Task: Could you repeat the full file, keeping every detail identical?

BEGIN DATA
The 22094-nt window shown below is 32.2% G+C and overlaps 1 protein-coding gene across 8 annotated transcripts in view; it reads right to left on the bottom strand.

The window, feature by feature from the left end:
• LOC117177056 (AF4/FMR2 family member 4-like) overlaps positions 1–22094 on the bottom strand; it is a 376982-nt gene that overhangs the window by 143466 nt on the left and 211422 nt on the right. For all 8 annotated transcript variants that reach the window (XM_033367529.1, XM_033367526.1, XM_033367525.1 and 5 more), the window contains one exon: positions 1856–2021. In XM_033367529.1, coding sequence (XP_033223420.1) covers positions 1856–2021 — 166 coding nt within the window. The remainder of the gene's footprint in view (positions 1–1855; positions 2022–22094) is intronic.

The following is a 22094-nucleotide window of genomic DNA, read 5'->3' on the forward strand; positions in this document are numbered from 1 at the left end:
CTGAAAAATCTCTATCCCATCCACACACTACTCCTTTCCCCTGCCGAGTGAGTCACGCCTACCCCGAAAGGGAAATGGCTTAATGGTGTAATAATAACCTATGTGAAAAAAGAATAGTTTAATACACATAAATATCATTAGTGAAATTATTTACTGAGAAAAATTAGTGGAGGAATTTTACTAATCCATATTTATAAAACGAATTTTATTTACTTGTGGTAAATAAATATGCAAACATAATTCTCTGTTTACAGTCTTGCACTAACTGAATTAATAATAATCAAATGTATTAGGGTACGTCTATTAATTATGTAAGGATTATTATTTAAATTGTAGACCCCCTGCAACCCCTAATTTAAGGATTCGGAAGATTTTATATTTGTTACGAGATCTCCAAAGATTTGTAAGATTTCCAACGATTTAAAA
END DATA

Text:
The 22094-nt window shown below is 32.2% G+C and overlaps 1 protein-coding gene across 8 annotated transcripts in view; it reads right to left on the bottom strand.

The window, feature by feature from the left end:
• LOC117177056 (AF4/FMR2 family member 4-like) overlaps positions 1–22094 on the bottom strand; it is a 376982-nt gene that overhangs the window by 143466 nt on the left and 211422 nt on the right. For all 8 annotated transcript variants that reach the window (XM_033367529.1, XM_033367526.1, XM_033367525.1 and 5 more), the window contains one exon: positions 1856–2021. In XM_033367529.1, coding sequence (XP_033223420.1) covers positions 1856–2021 — 166 coding nt within the window. The remainder of the gene's footprint in view (positions 1–1855; positions 2022–22094) is intronic.

The following is a 22094-nucleotide window of genomic DNA, read 5'->3' on the forward strand; positions in this document are numbered from 1 at the left end:
CTGAAAAATCTCTATCCCATCCACACACTACTCCTTTCCCCTGCCGAGTGAGTCACGCCTACCCCGAAAGGGAAATGGCTTAATGGTGTAATAATAACCTATGTGAAAAAAGAATAGTTTAATACACATAAATATCATTAGTGAAATTATTTACTGAGAAAAATTAGTGGAGGAATTTTACTAATCCATATTTATAAAACGAATTTTATTTACTTGTGGTAAATAAATATGCAAACATAATTCTCTGTTTACAGTCTTGCACTAACTGAATTAATAATAATCAAATGTATTAGGGTACGTCTATTAATTATGTAAGGATTATTATTTAAATTGTAGACCCCCTGCAACCCCTAATTTAAGGATTCGGAAGATTTTATATTTGTTACGAGATCTCCAAAGATTTGTAAGATTTCCAACGATTTAAAA